I’ve been traveling much of the past two weeks and haven’t had time to post a blog lately. This week’s post is the presentation I gave at the Idaho Chapter American Fisheries Society meeting in Boise on March 4.
Here is a link to the slides, in pdf format. An explanation of each slide is given below.
- The title is a little long and not necessarily descriptive of what I actually ended up talking about. That’s the consequence of having to submit a title and abstract a couple of months ahead of the meeting. I didn’t know at the time I submitted the abstract that Brian Patton would be giving a talk on aquifer management earlier in the day. Brian is the Planning Bureau Chief at Idaho Department of Water Resources and executive officer of the Idaho Water Resource Board. His talk provided background on groundwater management in Idaho, with an emphasis on the Eastern Snake Plain Aquifer.
- This presentation contains original material from my field and modeling work over the past ten years, done with funding from numerous sources and in collaboration with a large number of faculty and student colleagues.
- Although most of the slides cover hydrology, the main message is contained in the last slide, which presents important implications of groundwater management for fisheries.
- The hydrologic effects of large dams on stream hydrologic regimes are well known and include reduction in peak flows, reduction in delivery of sediment, decreased flow variability, and simplification of the stream channel and floodplain. This hydrograph compares natural and regulated flows in the Snake River downstream of Palisades Dam, and it is clear that the regulated peak is much lower than the natural peak, as spring runoff is stored in the reservoir for delivery later in the summer during irrigation season. However, much less is known about the hydrologic effects of irrigation diversion, seepage from irrigation systems into the ground, and return flow through groundwater pathways. The primary research question addressed here is: what are the consequences of irrigation seepage and return on stream hydrologic regimes?
- Our research approach uses a mass balance calculation—essentially water in and water out. The hydrologic models I have developed track flow through the coupled ground-surface water system. Water originating in streams and rivers, and perhaps stored temporarily in reservoirs, is diverted into canals, which seep water into aquifers before delivering it to crops. Some of the water that remains in stream channels also seeps into these same aquifers. When water is delivered to fields, some of it is used by crops (this is evapotranspiration, or ET). Water in excess of crop ET either flows back into the river via the surface conveyance system of drains and canals or seeps into the aquifer. Water that enters the aquifer flows through the ground and eventually back into streams and rivers. This basic model was used to analyze changes in irrigation practices through time and was applied at three different spatial scales.
- The study area is the upper Snake River basin, defined here as the watershed (both groundwater and surface water) of the Snake River upstream of King Hill. The USGS gage station at King Hill is extremely useful for analyzing hydrology of the upper Snake River basin because it is located immediately downstream of Thousand Springs, where the majority of water flowing through the Eastern Snake Plain Aquifer (ESPA) emerges from the ground and rejoins the surface-water system. The other major location of discharge from the ESPA back into the surface system is in the vicinity of American Falls Reservoir. The Henry’s Fork watershed is shown at the upper right corner of the map and serves as an intermediate-scale basin. The smallest watershed used in this analysis is that of the upper Teton River, itself a sub-basin of the Henry’s Fork watershed.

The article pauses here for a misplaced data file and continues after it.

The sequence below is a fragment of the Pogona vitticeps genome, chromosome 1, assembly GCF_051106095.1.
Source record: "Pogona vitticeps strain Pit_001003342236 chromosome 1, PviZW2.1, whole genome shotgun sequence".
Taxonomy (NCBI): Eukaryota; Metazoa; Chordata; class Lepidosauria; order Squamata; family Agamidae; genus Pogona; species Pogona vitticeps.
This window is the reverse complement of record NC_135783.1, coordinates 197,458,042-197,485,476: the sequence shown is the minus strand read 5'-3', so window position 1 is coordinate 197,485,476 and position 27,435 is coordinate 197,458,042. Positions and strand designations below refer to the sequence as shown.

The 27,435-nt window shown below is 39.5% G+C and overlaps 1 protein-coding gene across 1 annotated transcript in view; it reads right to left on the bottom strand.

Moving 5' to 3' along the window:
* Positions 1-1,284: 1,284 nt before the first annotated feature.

- The three nested study watersheds represent three different orders of magnitude in size. What is most interesting about the numbers in this table is that the water supply and amount diverted for irrigation are roughly proportional to basin size. In other words, within the upper Snake River basin, as the size of a watershed unit increases, the supply of water (precipitation) and the amount diverted for irrigation increase proportionally. If the basin size increases by a factor of 10, so do water supply and irrigation withdrawal.
- This graph shows the water budget for water withdrawn from streams and rivers for irrigation. Although there are slight differences among the three study watersheds, the overall pattern is constant. Return flows via surface canals are minimal, and evaporative losses from reservoirs, irrigation canals, and sprinklers are even lower—just a few percent of total withdrawal. You may have read about larger evaporative losses in places like California and Arizona, where the climate is warmer and evaporation rates are much higher. However, here in Idaho, evaporative losses are very minimal. On the other hand, the largest component of the water budget is seepage to aquifers. This water all returns to the surface system eventually. Between 50% and 70% of the water withdrawn into the irrigation system from streams and rivers eventually returns to streams and rivers. Timing and location of these return flows varies substantially with geology and geography. In some locations, such as the lower Henry’s Fork, water traveling through the aquifer returns to the river only a few miles downstream from where it was diverted, and peak groundwater returns lag peak irrigation withdrawals by only a few weeks. On the other hand, some water diverted for irrigation travels over one hundred miles through the ESPA before discharging back to the river at Thousand Springs, near Hagerman. Only 25-45% of the water withdrawn for irrigation is actually used by the crops.